Psychology of Witchcraft
No doubt exists nowadays when the conditions of savage witchcraft have been closely examined and commented upon, that the witch and the sorcerer of the Middle Ages, like their prototypes among the native races of Africa, America, Asia and elsewhere, have a firmly-rooted belief in their own magical powers, and in their connection with unseen and generally diabolic agencies. It is a strange circumstance that in many instances the confessions wrung from two or more witches, when a. number of them have been concerned in the same case, have tallied with one another in almost every detail. This would imply that these women suffered from collective hallucination, and actually believed that they had seen the supernatural beings with whom they confessed fellowship, and had gone through the rites and acts for which they suffered. A period arrived in the mediaeval campaign against witchcraft when it was admitted that the whole system was one of hallucination; yet, said the demonologists, this was no palliation of the offence, for it was equally as evil to imagine such diabolic acts as actually to take part in them.
There is also evidence which would lead to the belief that the witch possessed certain minor powers of hypnotism and telepathy, which would give her real confidence in her belief that she wielded magical terrors. Again the phenomena of spiritualism and the large possibilities it offers for fraud suggest that some kindred system might have been in use amongst the more shrewd or the leaders in these Sabbatic meetings, which would thoroughly convince the ignorant among the sisterhood of the existence in their midst of diabolic powers. Trance and hysteria, drugs and salves, there is good reason to believe, were also used unsparingly, but the great source of witch-belief undoubtedly exists in auto-suggestion, fostered and fomented from ecclesiastical and scholastic sources, and by no means lessened by popular belief.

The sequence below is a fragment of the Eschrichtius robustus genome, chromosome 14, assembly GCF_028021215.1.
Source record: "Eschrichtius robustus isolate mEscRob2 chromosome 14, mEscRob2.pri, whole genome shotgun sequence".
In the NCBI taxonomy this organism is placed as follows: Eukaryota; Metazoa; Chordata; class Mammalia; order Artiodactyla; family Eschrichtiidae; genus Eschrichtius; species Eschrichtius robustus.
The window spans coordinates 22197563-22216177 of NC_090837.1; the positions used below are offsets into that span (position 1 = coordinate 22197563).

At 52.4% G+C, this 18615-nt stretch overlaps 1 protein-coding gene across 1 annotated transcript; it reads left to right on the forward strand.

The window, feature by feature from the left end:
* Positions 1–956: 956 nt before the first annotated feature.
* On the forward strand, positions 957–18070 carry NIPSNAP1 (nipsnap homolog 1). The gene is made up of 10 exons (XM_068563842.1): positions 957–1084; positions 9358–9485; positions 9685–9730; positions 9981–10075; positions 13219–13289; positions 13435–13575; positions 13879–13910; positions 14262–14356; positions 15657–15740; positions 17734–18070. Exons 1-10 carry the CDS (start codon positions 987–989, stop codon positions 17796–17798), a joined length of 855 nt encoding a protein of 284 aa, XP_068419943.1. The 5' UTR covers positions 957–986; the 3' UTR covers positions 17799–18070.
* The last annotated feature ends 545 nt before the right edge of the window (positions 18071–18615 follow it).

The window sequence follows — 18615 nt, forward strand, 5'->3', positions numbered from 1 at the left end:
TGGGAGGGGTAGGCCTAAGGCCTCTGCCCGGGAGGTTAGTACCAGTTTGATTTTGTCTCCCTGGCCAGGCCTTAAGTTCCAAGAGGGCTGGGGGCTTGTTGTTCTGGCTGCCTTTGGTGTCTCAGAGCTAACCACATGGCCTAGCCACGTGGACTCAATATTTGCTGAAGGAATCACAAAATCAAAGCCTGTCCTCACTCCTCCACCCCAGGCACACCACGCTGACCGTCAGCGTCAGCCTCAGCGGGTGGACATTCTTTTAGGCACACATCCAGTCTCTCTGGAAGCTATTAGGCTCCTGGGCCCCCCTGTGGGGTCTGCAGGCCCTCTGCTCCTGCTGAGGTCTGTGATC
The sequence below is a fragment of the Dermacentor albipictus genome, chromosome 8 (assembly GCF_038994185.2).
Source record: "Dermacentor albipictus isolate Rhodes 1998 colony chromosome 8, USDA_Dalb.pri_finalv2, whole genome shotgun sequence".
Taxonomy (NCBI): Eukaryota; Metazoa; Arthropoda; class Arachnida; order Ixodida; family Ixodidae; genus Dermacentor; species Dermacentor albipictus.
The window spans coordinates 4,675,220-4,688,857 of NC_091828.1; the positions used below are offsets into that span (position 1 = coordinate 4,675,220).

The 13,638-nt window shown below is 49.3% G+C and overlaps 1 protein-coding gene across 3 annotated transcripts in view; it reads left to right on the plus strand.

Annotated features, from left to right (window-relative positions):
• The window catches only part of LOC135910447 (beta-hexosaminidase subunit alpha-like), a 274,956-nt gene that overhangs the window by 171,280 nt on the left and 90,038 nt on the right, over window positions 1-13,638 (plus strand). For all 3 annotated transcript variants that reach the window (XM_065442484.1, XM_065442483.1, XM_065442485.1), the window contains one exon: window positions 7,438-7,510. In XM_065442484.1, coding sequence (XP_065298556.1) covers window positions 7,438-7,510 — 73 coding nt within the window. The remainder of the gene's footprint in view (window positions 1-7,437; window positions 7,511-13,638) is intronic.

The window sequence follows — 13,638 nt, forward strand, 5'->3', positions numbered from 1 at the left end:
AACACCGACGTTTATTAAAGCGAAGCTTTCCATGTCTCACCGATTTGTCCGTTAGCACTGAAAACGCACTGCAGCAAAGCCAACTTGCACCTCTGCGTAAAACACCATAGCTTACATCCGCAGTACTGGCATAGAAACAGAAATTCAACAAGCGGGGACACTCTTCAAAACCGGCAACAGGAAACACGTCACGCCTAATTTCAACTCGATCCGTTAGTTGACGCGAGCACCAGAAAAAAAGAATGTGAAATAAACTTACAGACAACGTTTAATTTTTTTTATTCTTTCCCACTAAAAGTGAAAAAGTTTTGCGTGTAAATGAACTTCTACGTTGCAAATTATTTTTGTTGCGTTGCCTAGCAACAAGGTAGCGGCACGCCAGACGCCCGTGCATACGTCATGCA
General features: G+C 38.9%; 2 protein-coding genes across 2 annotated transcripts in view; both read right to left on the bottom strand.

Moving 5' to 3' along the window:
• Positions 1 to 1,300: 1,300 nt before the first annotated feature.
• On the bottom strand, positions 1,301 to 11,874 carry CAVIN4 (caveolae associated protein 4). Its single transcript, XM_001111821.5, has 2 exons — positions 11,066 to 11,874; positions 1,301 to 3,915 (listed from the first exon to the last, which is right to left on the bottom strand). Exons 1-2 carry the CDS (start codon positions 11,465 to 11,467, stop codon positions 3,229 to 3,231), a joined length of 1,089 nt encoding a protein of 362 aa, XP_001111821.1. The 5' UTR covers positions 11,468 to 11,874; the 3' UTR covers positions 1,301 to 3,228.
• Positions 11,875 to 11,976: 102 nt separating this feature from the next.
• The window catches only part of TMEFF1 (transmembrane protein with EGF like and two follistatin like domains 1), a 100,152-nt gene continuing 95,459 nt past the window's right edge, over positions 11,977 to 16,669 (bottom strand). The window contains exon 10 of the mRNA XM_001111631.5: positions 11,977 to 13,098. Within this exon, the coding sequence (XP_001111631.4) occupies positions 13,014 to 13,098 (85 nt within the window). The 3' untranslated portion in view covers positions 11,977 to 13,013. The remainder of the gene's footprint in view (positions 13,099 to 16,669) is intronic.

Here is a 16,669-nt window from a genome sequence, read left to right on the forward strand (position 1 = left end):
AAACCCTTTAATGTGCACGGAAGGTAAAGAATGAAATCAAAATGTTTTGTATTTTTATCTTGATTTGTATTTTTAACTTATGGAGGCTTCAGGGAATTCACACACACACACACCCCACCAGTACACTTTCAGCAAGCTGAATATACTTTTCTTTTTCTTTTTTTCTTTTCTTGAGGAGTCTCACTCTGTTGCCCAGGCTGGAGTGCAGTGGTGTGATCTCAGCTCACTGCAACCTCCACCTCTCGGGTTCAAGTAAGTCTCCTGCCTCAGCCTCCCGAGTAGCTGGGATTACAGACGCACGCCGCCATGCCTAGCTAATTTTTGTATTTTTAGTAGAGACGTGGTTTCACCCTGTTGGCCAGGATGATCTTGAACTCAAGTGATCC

Since the above article was written an exhaustive examination of the phenomena of witchcraft has been made by Miss M. A. Murray, lecturer on Egyptology at University College, London. Basing her conclusions upon the suggestions of C. G. Leland, in his "Aradia, or the Witches of Italy," and those of other modern writers, she inclines to the hypothesis that witchcraft was in reality the modern and degraded descendant of an ancient nature-religion, the rites of which were actually carried out in deserted places and included child-sacrifice and other barbarous customs. In the Satanic presence at such gatherings she sees the attendance of a priest of the cult. In brief, her hypothesis tends to prove the actual Reality of the witch-religion as against that of hallucination which, until recently, was the explanation accepted by students of the subject. Her remarks, too, upon the familiar, go to show that a large body of proof exists for the belief that this conception also rested upon actual occurrences. (S« her papers in Man and elsewhere.)
Recent researches on the part of the writer have convinced him of the soundness of these views, but have added the conviction that witchcraft religion was, in some manner, possessed of an equestrian connection, the precise nature of which is still dark to him. The broomstick appears to be the magical equivalent of a horse, the witches occasionally rode to the Sabbath on horseback, and one of the tests for a witch was to see if her eye held the reflection or likeness of a horse. May it not be that the witch-religion was the remnant of a prehistoric horse-totem cult ? But this is, after all, merely of the nature of surmise. The writer has also found good evidence for the existence of a witch-cult precisely similar to that of Europe in pre-Columbian Mexico, and has even encountered a picture of a naked witch with peaked cap riding on a broomstick in the native Mexican painting known as the Codex Fejervary-Wayer, which seems to show that the witch-religion was in no sense limited to Europe, and was of most ancient origin.